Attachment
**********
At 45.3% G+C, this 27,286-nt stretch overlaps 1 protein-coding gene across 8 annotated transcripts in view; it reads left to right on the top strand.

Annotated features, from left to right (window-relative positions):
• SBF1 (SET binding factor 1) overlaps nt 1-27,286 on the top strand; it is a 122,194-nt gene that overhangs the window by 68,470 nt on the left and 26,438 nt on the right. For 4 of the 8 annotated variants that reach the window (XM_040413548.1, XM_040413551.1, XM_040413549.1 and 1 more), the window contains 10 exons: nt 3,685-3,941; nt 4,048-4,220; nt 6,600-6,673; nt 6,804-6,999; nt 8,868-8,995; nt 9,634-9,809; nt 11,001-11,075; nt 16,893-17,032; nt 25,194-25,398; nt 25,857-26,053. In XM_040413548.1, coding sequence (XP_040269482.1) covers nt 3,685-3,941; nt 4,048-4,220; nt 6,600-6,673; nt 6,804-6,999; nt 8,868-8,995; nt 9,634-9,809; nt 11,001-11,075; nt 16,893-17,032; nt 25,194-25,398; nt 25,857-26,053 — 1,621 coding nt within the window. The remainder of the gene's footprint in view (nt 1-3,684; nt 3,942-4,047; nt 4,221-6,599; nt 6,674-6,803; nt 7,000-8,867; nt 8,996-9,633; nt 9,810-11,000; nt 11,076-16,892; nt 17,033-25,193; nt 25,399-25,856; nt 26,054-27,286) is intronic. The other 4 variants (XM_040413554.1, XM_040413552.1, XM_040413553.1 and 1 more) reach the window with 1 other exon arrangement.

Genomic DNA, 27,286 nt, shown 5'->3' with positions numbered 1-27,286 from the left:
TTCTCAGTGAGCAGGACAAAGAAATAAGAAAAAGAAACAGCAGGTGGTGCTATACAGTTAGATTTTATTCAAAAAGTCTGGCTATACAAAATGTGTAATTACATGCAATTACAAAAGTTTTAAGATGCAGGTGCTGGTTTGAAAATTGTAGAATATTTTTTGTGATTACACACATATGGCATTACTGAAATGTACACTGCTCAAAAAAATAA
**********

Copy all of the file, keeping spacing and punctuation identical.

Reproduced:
At 45.3% G+C, this 27,286-nt stretch overlaps 1 protein-coding gene across 8 annotated transcripts in view; it reads left to right on the top strand.

Annotated features, from left to right (window-relative positions):
• SBF1 (SET binding factor 1) overlaps nt 1-27,286 on the top strand; it is a 122,194-nt gene that overhangs the window by 68,470 nt on the left and 26,438 nt on the right. For 4 of the 8 annotated variants that reach the window (XM_040413548.1, XM_040413551.1, XM_040413549.1 and 1 more), the window contains 10 exons: nt 3,685-3,941; nt 4,048-4,220; nt 6,600-6,673; nt 6,804-6,999; nt 8,868-8,995; nt 9,634-9,809; nt 11,001-11,075; nt 16,893-17,032; nt 25,194-25,398; nt 25,857-26,053. In XM_040413548.1, coding sequence (XP_040269482.1) covers nt 3,685-3,941; nt 4,048-4,220; nt 6,600-6,673; nt 6,804-6,999; nt 8,868-8,995; nt 9,634-9,809; nt 11,001-11,075; nt 16,893-17,032; nt 25,194-25,398; nt 25,857-26,053 — 1,621 coding nt within the window. The remainder of the gene's footprint in view (nt 1-3,684; nt 3,942-4,047; nt 4,221-6,599; nt 6,674-6,803; nt 7,000-8,867; nt 8,996-9,633; nt 9,810-11,000; nt 11,076-16,892; nt 17,033-25,193; nt 25,399-25,856; nt 26,054-27,286) is intronic. The other 4 variants (XM_040413554.1, XM_040413552.1, XM_040413553.1 and 1 more) reach the window with 1 other exon arrangement.

Genomic DNA, 27,286 nt, shown 5'->3' with positions numbered 1-27,286 from the left:
TTCTCAGTGAGCAGGACAAAGAAATAAGAAAAAGAAACAGCAGGTGGTGCTATACAGTTAGATTTTATTCAAAAAGTCTGGCTATACAAAATGTGTAATTACATGCAATTACAAAAGTTTTAAGATGCAGGTGCTGGTTTGAAAATTGTAGAATATTTTTTGTGATTACACACATATGGCATTACTGAAATGTACACTGCTCAAAAAAATAA